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1.  Elimination of rheumatoid synovium in situ using a Fas ligand 'gene scalpel' 
Arthritis Research & Therapy  2005;7(6):R1235-R1243.
Surgical synovectomy to remove the inflammatory synovium can temporarily ameliorate rheumatoid inflammation and delay the progress of joint destruction. An efficient medically induced programmed cell death (apoptosis) in the rheumatoid synovium might play a role similar to synovectomy but without surgical tissue damage. Gene transfer of Fas ligand (FasL) has increased the frequency of apoptotic cells in mouse and rabbit arthritic synovium. In this study, we investigated whether repeated FasL gene transfer could remove human inflammatory synovial tissue in situ and function as a molecular synovectomy. Briefly, specimens of human synovium from joint replacement surgeries and synovectomies of rheumatoid arthritis (RA) patients were grafted subcutaneously into male C.B-17 severe combined immunodeficiency (SCID) mice. Injections of a recombinant FasL adenovirus (Ad-FasL) into the grafted synovial tissue at the dosage of 1011 particles per mouse were performed every two weeks. Three days after the fifth virus injection, the mice were euthanized by CO2 inhalation and the human synovial tissues were collected, weighed and further examined. Compared to the control adenovirus-LacZ (Ad-LacZ) and phosphate buffered saline (PBS) injected RA synovium, the Ad-FasL injected RA synovium was dramatically reduced in size and weight (P < 0.005). The number of both synoviocytes & mononuclear cells was significantly reduced. Interestingly, an approximate 15-fold increased frequency of apoptotic cells was observed in RA synovium three days after Ad-FasL injection, compared with control tissues. In summary, our in vivo investigation of gene transfer to human synovium in SCID mice suggests that repeated intra-articular gene transfer of an apoptosis inducer, such as FasL, may function as a 'gene scalpel' for molecular synovectomy to arrest inflammatory synovium at an early stage of RA.
doi:10.1186/ar1811
PMCID: PMC1297566  PMID: 16277676
2.  Targeted delivery of cytokine therapy to rheumatoid tissue by a synovial targeting peptide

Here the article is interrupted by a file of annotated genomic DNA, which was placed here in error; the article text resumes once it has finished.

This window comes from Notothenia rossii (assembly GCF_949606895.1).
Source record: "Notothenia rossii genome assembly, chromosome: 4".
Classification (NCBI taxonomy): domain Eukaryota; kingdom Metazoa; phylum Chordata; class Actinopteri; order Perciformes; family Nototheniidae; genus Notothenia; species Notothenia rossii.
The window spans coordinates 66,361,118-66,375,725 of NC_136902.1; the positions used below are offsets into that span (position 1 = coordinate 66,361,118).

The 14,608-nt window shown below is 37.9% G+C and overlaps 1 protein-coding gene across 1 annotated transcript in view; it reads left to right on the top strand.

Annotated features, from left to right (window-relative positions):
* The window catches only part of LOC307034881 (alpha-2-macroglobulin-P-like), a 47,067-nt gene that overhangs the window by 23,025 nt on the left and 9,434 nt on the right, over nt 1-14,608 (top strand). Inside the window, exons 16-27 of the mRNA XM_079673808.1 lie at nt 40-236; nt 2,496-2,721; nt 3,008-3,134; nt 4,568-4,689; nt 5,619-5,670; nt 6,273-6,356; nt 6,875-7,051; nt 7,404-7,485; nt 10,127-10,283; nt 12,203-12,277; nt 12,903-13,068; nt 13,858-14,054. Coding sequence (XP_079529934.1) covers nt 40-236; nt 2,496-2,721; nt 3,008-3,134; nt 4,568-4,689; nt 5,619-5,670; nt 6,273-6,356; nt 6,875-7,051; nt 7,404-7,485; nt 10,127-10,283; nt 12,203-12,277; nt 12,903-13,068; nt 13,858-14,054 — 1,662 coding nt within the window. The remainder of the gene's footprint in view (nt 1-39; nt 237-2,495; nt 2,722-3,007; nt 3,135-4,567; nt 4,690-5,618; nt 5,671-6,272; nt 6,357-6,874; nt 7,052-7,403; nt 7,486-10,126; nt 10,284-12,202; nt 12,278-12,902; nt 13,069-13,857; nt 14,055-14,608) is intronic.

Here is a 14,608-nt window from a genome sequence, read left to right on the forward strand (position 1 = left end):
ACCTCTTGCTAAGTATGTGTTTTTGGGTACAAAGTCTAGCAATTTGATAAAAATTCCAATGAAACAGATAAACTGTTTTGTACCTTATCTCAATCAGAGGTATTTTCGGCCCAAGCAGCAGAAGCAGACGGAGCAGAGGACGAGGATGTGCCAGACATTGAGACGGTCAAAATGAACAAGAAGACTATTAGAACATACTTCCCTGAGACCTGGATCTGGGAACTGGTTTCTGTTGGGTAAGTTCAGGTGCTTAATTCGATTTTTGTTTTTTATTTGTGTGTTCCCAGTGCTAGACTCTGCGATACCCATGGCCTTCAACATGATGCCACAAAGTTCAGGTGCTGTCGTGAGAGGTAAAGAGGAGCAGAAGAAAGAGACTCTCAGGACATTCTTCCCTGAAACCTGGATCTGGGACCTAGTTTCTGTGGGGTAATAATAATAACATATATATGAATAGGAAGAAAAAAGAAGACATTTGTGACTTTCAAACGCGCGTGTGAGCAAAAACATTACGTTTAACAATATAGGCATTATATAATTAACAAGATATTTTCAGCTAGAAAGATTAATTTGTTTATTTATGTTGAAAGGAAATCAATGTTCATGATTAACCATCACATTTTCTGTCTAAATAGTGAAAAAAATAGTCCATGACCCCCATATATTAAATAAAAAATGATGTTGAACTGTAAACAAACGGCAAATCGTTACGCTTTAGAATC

Annals of the Rheumatic Diseases  2012;72(1):129-135.
Objectives
The synovial endothelium targeting peptide (SyETP) CKSTHDRLC has been identified previously and was shown to preferentially localise to synovial xenografts in the human/severe combined immunodeficient (SCID) mouse chimera model of rheumatoid arthritis (RA). The objective of the current work was to generate SyETP-anti-inflammatory-cytokine fusion proteins that would deliver bioactive cytokines specifically to human synovial tissue.
Methods
Fusion proteins consisting of human interleukin (IL)-4 linked via a matrix metalloproteinase (MMP)-cleavable sequence to multiple copies of either SyETP or scrambled control peptide were expressed in insect cells, purified by Ni-chelate chromatography and bioactivity tested in vitro. The ability of SyETP to retain bioactive cytokine in synovial but not control skin xenografts in SCID mice was determined by in vivo imaging using nano-single-photon emission computed tomography-computed tomography (nano-SPECT-CT) and measuring signal transducer and activator of transcription 6 (STAT6) phosphorylation in synovial grafts following intravenous administration of the fusion protein.
Results
In vitro assays confirmed that IL-4 and the MMP-cleavable sequence were functional. IL-4-SyETP augmented production of IL-1 receptor antagonist (IL-1ra) by fibroblast-like synoviocytes (FLS) stimulated with IL-1β  in a dose-dependent manner. In vivo imaging showed that IL-4-SyETP was retained in synovial but not in skin tissue grafts and the period of retention was significantly enhanced through increasing the number of SyETP copies from one to three. Finally, retention correlated with increased bioactivity of the cytokine as quantified by STAT6 phosphorylation in synovial grafts.
Conclusions
The present work demonstrates that SyETP specifically delivers fused IL-4 to human rheumatoid synovium transplanted into SCID mice, thus providing a proof of concept for peptide-targeted tissue-specific immunotherapy in RA. This technology is potentially applicable to other biological treatments providing enhanced potency to inflammatory sites and reducing systemic toxicity.